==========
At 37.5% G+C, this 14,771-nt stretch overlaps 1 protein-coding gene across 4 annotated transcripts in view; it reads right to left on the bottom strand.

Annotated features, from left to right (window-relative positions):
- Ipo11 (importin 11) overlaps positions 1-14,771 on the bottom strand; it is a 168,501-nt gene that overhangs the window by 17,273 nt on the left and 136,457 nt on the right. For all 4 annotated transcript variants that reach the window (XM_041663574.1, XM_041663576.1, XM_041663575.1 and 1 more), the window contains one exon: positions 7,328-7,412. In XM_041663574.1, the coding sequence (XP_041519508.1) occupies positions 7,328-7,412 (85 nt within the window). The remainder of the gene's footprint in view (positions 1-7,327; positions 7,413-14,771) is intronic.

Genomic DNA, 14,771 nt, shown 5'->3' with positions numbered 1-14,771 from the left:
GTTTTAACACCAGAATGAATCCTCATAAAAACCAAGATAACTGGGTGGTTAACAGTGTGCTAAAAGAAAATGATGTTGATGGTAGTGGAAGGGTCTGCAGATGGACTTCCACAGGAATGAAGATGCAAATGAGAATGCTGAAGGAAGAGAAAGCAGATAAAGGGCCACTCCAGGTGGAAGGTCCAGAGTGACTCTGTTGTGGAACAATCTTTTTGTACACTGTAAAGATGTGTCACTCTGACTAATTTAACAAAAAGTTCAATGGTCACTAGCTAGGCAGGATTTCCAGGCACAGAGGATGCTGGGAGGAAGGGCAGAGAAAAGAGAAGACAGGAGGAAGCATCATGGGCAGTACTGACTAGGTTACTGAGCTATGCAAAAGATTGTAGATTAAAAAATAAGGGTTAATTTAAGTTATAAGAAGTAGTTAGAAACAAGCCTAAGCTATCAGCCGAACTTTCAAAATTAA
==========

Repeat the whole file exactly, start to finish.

At 37.5% G+C, this 14,771-nt stretch overlaps 1 protein-coding gene across 4 annotated transcripts in view; it reads right to left on the bottom strand.

Annotated features, from left to right (window-relative positions):
- Ipo11 (importin 11) overlaps positions 1-14,771 on the bottom strand; it is a 168,501-nt gene that overhangs the window by 17,273 nt on the left and 136,457 nt on the right. For all 4 annotated transcript variants that reach the window (XM_041663574.1, XM_041663576.1, XM_041663575.1 and 1 more), the window contains one exon: positions 7,328-7,412. In XM_041663574.1, the coding sequence (XP_041519508.1) occupies positions 7,328-7,412 (85 nt within the window). The remainder of the gene's footprint in view (positions 1-7,327; positions 7,413-14,771) is intronic.

Genomic DNA, 14,771 nt, shown 5'->3' with positions numbered 1-14,771 from the left:
GTTTTAACACCAGAATGAATCCTCATAAAAACCAAGATAACTGGGTGGTTAACAGTGTGCTAAAAGAAAATGATGTTGATGGTAGTGGAAGGGTCTGCAGATGGACTTCCACAGGAATGAAGATGCAAATGAGAATGCTGAAGGAAGAGAAAGCAGATAAAGGGCCACTCCAGGTGGAAGGTCCAGAGTGACTCTGTTGTGGAACAATCTTTTTGTACACTGTAAAGATGTGTCACTCTGACTAATTTAACAAAAAGTTCAATGGTCACTAGCTAGGCAGGATTTCCAGGCACAGAGGATGCTGGGAGGAAGGGCAGAGAAAAGAGAAGACAGGAGGAAGCATCATGGGCAGTACTGACTAGGTTACTGAGCTATGCAAAAGATTGTAGATTAAAAAATAAGGGTTAATTTAAGTTATAAGAAGTAGTTAGAAACAAGCCTAAGCTATCAGCCGAACTTTCAAAATTAA